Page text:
Tuesday, April 23, 2013
An arms purchase that doesn't add up
I can't help wondering what's behind the announcement that Israel will buy an as-yet-undecided number of MV-22 Osprey tilt-rotor transports from the USA.
Israel is the first foreign nation to purchase the Osprey. What I can't figure out is why it did so. Its Air Force operates Sikorsky CH-53 heavy-lift helicopters, and is known to be strongly in favor of buying the new CH-53K version as soon as it's ready. The Osprey can carry only a small fraction of the payload of the CH-53K, albeit at a considerably higher speed. I don't see how a relatively small air force like Israel's will be able to afford the division of manpower, and demand on its finite supply of pilots, involved in flying both types. It'll be an added maintenance and supply headache, too.
I suspect a certain amount of pressure was applied by the USA - "If you want weapons X and Y, you have to take Z too, otherwise you can't have any of them". Certainly, the V-22's manufacturers (Bell and Boeing) have been working very hard to promote foreign sales, so far without success. The aircraft is very expensive (approximately $70 million a pop, two to three times more expensive than helicopters with comparable payloads and carrying capacities). It's also maintenance-intensive, costing over $9,000 per flight hour, and as of last year had a 'mission capable rate' of only 68%. Those aren't costs and availability rates that smaller air forces can absorb with impunity. However, if the USA - and the V-22's manufacturers - can say, "Israel's using them!", that lends credibility to the program, as the Israeli air force is internationally recognized as one of the most combat-effective in the world. That might be a positive influence on other prospective purchasers.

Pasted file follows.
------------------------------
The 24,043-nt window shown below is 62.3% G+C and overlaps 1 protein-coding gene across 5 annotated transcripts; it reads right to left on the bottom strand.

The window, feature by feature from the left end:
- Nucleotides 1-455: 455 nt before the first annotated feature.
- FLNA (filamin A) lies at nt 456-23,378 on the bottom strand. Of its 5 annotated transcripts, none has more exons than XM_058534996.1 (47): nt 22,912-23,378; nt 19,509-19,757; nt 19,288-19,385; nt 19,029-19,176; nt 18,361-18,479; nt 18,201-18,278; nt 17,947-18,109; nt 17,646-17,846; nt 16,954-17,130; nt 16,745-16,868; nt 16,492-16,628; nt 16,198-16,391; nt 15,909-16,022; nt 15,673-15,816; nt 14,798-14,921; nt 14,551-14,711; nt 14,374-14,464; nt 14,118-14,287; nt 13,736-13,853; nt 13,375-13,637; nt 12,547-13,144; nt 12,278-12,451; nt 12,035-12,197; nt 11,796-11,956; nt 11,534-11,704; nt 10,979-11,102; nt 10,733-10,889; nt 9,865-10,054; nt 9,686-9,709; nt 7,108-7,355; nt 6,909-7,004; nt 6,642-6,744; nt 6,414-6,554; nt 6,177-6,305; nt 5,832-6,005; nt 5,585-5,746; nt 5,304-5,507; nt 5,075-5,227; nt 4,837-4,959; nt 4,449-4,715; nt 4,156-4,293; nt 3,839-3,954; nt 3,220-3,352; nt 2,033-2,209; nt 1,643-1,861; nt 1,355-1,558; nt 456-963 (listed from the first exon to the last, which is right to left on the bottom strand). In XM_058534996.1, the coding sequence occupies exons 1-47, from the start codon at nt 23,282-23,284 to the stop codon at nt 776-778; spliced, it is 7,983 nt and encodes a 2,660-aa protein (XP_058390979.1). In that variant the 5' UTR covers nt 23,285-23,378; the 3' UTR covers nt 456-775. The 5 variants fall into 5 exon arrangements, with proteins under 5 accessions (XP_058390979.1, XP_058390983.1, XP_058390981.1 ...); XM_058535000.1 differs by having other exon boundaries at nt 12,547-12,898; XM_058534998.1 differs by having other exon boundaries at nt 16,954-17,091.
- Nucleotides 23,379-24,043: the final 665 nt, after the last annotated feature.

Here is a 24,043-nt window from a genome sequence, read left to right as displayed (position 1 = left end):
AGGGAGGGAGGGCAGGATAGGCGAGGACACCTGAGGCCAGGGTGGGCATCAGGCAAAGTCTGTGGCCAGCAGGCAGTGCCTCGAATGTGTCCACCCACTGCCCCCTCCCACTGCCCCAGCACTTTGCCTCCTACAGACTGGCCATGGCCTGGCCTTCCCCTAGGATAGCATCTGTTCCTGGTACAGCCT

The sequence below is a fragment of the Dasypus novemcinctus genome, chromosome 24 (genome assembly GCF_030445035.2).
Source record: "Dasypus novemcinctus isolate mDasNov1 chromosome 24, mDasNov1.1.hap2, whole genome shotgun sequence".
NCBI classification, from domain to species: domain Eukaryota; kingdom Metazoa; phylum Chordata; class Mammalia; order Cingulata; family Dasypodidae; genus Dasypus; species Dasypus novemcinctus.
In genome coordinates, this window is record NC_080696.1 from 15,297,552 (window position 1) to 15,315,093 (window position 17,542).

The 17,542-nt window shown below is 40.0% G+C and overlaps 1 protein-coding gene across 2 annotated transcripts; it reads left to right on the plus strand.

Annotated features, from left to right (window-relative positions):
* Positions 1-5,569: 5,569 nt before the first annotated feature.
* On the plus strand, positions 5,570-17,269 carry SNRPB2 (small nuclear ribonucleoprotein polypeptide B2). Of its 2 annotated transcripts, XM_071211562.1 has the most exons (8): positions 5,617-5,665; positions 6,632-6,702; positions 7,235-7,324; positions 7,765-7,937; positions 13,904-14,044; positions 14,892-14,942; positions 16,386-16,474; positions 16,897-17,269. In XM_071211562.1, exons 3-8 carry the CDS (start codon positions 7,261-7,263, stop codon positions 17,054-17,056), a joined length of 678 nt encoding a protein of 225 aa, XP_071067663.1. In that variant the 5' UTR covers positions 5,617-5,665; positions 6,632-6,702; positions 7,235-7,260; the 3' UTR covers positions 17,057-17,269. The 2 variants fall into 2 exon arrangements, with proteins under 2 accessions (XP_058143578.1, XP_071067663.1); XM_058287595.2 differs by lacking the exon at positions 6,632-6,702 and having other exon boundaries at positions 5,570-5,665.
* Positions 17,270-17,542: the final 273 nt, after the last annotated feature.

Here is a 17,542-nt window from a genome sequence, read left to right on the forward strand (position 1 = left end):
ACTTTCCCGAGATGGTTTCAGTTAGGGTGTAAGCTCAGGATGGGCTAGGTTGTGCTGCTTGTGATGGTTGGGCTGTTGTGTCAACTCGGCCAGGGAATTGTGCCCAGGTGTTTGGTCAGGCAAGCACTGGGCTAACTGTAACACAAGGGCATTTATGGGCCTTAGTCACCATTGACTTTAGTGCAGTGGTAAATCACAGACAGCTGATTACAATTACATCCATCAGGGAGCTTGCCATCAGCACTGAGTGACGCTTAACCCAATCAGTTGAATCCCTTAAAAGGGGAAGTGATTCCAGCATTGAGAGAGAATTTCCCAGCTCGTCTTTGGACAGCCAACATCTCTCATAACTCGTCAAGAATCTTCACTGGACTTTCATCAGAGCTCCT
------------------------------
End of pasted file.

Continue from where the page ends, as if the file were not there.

One area where I can see a useful purpose for the V-22 in Israeli service is to fly troops and rapid response teams out to that country's newly-developed natural gas fields in the Mediterranean, to reinforce them and/or to beat off terrorist attacks against platforms. The Osprey's high speed will be very useful in that role. However, whether or not that high speed alone can justify using an Osprey instead of a slower but larger helicopter, capable of lifting many more troops or much more equipment, is an open question. I suspect in terms of cost-effectiveness, the Osprey will be 'iffy' for Israel.